Turned out I wasn’t the only one in the house having a hard time. My father was fighting a long, tiresome battle against his former employers and insurance companies for workman’s compensation. He needed back surgery for years, and it looked like it was finally going to happen. My mother knew that he’d need help once the operation was through, so she struggled with the idea of retiring. She’d been at her job for over twenty years, and it paid a tidy sum that she was loth to give up. Still, she decided to take the plunge for the sake of my dad and I.

Meanwhile, my grandmother was ailing terribly. She was suffering with congestive heart failure, a condition that made it a challenge for her to simply walk across a room. It was clear she was going to need open-heart surgery. At eighty years old. As this was in the wake of Joan Rivers’s death, my whole family was on edge.

This year has felt like the final act of a very long movie, where everything is at stake, the tension is at its height, and long-running threads converge and, for better or for worse, resolve.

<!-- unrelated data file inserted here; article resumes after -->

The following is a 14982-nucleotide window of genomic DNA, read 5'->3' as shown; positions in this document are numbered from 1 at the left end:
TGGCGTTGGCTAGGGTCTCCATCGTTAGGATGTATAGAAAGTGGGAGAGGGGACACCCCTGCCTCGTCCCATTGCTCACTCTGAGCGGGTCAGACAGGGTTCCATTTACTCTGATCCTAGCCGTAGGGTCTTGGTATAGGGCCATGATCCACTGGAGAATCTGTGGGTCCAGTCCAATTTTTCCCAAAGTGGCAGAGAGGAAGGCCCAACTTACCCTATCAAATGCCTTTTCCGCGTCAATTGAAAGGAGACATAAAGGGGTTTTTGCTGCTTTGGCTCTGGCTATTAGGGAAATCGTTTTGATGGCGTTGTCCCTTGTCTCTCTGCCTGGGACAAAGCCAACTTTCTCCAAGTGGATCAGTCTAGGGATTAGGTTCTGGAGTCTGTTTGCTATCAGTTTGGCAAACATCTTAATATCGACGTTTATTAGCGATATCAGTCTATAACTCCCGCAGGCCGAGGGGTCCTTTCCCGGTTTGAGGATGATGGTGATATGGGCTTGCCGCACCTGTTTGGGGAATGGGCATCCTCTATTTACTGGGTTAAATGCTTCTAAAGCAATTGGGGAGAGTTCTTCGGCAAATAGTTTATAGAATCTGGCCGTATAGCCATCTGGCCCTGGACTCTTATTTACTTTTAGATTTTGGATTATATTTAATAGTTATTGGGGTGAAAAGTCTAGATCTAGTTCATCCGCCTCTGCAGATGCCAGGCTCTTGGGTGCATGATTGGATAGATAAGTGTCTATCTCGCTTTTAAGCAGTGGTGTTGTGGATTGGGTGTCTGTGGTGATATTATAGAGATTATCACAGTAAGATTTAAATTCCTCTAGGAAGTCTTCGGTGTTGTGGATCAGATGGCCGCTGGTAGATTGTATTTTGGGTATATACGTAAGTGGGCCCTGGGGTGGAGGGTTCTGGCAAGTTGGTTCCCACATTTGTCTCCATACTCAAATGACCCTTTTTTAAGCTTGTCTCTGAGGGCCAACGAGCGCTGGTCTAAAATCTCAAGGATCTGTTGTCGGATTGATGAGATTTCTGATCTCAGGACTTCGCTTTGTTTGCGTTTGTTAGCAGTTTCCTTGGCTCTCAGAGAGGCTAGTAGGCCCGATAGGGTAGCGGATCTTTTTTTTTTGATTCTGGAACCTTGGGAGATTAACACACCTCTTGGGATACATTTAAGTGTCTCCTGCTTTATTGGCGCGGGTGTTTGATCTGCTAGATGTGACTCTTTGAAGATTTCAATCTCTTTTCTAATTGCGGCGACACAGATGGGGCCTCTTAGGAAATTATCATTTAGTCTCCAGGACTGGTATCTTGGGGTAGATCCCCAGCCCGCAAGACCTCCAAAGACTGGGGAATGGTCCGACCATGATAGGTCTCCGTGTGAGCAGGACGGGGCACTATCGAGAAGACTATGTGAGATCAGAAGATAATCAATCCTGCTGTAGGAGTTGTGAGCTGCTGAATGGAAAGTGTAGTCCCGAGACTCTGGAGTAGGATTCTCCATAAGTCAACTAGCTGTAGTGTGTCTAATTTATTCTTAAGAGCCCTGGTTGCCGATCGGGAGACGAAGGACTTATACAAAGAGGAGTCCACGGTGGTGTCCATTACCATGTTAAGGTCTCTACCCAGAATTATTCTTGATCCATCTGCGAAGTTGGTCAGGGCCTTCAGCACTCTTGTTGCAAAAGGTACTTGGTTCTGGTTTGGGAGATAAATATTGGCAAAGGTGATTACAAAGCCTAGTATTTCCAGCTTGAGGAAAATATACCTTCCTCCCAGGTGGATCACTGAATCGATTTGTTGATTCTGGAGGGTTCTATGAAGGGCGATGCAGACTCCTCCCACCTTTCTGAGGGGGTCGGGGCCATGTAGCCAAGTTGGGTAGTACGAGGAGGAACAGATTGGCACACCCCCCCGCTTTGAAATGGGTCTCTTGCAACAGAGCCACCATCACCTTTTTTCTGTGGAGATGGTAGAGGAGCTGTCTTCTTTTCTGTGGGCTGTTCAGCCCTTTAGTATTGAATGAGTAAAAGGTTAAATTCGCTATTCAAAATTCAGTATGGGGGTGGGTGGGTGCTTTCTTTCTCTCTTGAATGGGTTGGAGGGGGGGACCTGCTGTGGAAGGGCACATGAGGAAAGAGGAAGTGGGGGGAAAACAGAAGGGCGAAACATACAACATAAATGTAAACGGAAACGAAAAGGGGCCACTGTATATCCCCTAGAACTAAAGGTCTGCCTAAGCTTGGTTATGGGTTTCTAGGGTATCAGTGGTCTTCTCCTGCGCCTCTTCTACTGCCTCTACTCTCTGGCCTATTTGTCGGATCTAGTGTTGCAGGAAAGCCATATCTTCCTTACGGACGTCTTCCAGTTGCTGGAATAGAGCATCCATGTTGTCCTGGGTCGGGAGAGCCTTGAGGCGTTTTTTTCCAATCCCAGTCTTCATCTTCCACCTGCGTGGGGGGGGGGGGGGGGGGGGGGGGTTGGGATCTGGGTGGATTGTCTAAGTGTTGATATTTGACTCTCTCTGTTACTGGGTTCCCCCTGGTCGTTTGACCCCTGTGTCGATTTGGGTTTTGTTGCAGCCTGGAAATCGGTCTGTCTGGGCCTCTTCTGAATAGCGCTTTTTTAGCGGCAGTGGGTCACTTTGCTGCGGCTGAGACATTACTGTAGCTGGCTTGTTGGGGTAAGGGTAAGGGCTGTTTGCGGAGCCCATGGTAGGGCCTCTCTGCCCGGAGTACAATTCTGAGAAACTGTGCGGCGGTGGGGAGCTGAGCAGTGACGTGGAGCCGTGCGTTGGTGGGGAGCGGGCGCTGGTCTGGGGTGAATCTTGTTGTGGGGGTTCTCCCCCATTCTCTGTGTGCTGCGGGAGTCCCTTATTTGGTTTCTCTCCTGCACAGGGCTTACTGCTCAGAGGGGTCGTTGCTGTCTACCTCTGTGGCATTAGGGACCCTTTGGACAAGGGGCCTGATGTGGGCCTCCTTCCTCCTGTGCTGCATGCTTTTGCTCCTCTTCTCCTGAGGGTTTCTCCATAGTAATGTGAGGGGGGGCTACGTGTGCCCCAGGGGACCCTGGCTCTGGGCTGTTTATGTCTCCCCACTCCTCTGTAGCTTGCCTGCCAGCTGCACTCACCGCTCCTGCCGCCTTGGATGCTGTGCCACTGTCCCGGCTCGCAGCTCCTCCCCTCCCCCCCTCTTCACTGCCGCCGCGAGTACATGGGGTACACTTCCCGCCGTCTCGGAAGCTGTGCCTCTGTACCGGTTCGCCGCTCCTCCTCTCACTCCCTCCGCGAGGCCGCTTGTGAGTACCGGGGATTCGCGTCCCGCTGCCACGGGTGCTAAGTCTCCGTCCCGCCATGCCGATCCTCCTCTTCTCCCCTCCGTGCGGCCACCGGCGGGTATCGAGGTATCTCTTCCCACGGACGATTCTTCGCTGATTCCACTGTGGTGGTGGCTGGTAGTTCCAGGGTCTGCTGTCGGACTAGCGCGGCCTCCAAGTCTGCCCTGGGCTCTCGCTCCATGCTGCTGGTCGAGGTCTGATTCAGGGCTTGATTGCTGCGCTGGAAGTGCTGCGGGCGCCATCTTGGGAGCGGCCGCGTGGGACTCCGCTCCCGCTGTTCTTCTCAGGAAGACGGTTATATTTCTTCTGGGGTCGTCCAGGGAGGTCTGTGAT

I thought about resolving them for good many, many times.

My saving grace was recognizing that I had support. I’ve known for years that I could count on my parents, for they are good people who help others in need. However, I also know that they are still just people, and can only give so much before they break, and my guilt often overwhelms me. What I only recently discovered, when I was so deep in the jungles of despair that I thought I’d never get out, was that my parents weren’t the only ones looking out for me. Someone, or something I can’t explain, was waiting for me to call out to it, too.

From the Journal

Dear God, Angels, Spirits, or Whoever’s Out There,

My brother, father, mother, and grandmother are all suffering right now. My sister-in-law and close friends are having personal crises too. We need your help. I feel that a massive shift is happening, something that will change us all, and I am frightened and nervous.

I just have to trust that things will be okay, possibly even better than they were before things went wrong. I just have to trust in you. I know you’ve answered prayers of mine, and prayers of my Dad’s, and I’m grateful for that.

I hate to say it, but we need your help more than ever right now. We are all in scary places, waiting on answers or results that are slow in coming. Please help us to find ways to douse that fear hanging over our family. We miss the peace and stability we once enjoyed.

Of course, I understand that we’re are only now confronting the conclusions of events set in motion long ago: I with my depression, Mom with her retirement, Dad with his bad back. Getting through them will be challenging, but somehow, I know it’ll be worth it in the end. It just has to be.

With Hope,

Daniel